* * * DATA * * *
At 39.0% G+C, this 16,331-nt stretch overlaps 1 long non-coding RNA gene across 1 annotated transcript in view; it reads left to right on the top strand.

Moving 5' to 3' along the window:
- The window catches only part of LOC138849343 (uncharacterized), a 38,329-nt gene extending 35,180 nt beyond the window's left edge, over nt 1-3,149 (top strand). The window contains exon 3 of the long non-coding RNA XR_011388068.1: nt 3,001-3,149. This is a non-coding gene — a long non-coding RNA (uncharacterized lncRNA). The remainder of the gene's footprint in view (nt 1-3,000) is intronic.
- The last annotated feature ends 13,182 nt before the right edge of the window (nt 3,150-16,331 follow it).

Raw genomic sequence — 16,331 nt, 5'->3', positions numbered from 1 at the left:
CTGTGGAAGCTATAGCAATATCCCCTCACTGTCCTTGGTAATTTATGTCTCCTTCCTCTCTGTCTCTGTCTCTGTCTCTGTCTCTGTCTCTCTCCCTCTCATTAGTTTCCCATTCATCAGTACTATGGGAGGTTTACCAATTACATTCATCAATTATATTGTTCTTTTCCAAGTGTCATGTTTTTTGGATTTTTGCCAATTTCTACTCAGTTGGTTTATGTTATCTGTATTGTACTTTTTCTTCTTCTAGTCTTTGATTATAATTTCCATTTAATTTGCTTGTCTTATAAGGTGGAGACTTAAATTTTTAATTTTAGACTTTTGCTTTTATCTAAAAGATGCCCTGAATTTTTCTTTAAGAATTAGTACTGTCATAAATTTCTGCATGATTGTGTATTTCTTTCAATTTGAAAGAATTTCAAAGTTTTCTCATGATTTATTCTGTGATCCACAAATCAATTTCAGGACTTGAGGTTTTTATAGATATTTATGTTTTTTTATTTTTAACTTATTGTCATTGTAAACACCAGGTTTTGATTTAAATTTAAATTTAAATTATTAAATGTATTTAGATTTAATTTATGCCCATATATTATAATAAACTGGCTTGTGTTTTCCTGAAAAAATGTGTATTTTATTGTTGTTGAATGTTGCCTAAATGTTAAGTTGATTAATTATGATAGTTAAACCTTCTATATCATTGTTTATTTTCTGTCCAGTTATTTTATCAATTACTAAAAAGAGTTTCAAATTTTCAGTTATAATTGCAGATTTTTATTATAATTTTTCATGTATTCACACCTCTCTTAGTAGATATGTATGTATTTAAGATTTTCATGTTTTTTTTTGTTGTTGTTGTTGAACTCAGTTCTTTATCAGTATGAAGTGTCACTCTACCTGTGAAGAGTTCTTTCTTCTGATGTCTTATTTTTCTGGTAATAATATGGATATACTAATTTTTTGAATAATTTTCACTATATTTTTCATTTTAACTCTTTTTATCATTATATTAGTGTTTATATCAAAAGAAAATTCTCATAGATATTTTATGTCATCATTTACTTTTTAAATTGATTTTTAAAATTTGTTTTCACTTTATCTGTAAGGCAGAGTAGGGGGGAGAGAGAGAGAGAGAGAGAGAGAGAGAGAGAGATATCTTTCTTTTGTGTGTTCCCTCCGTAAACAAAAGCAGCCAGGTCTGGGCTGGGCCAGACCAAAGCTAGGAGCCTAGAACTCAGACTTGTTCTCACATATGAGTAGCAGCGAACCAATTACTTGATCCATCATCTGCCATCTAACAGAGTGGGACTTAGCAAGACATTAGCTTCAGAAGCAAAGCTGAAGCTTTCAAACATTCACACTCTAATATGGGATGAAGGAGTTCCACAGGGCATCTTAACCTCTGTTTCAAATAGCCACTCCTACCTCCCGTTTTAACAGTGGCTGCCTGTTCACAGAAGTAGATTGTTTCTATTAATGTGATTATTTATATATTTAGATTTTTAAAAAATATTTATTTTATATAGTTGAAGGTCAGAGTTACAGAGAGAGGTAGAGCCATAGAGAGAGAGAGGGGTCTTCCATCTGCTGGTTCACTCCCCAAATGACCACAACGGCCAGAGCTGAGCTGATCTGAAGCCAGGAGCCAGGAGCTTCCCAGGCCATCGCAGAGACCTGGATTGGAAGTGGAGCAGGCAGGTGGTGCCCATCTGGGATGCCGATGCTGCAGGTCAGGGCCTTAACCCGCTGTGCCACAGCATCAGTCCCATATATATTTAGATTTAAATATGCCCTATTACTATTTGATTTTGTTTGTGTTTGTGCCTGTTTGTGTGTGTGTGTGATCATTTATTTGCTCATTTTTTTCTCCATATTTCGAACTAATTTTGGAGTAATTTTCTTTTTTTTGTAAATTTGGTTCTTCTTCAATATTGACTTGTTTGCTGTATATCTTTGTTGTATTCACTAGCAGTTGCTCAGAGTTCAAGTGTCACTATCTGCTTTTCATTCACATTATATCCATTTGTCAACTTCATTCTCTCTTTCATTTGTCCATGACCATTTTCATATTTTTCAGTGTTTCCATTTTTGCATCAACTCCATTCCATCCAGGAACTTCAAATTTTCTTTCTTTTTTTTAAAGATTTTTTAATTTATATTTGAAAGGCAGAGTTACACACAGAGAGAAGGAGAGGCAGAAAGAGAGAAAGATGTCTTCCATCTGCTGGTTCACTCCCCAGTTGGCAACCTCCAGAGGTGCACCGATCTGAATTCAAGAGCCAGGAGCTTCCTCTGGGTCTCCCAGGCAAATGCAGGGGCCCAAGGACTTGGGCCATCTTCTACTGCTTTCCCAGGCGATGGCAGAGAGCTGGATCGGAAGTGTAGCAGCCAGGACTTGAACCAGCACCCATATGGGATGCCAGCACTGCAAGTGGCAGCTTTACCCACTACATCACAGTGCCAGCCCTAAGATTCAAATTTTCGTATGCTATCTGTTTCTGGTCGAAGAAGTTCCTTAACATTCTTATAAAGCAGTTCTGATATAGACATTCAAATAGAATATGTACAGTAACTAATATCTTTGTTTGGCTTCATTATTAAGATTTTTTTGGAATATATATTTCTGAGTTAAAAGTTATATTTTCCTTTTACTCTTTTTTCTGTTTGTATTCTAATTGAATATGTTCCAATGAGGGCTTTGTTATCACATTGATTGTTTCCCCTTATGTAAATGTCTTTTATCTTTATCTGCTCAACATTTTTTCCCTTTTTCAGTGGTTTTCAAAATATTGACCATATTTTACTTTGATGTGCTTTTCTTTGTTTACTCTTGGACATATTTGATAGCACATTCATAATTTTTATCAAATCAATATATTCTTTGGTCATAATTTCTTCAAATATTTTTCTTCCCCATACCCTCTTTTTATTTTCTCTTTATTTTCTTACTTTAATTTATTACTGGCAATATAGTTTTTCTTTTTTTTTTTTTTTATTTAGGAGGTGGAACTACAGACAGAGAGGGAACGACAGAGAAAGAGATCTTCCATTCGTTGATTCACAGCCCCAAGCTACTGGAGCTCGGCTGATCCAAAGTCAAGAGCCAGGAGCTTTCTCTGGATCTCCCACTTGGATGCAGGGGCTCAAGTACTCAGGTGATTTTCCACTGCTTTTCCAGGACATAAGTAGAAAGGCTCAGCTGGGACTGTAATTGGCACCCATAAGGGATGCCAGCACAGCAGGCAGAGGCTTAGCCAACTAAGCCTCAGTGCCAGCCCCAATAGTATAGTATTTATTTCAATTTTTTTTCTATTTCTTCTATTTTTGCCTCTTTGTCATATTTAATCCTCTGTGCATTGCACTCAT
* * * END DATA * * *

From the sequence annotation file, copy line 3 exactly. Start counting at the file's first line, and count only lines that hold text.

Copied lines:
- The window catches only part of LOC138849343 (uncharacterized), a 38,329-nt gene extending 35,180 nt beyond the window's left edge, over nt 1-3,149 (top strand). The window contains exon 3 of the long non-coding RNA XR_011388068.1: nt 3,001-3,149. This is a non-coding gene — a long non-coding RNA (uncharacterized lncRNA). The remainder of the gene's footprint in view (nt 1-3,000) is intronic.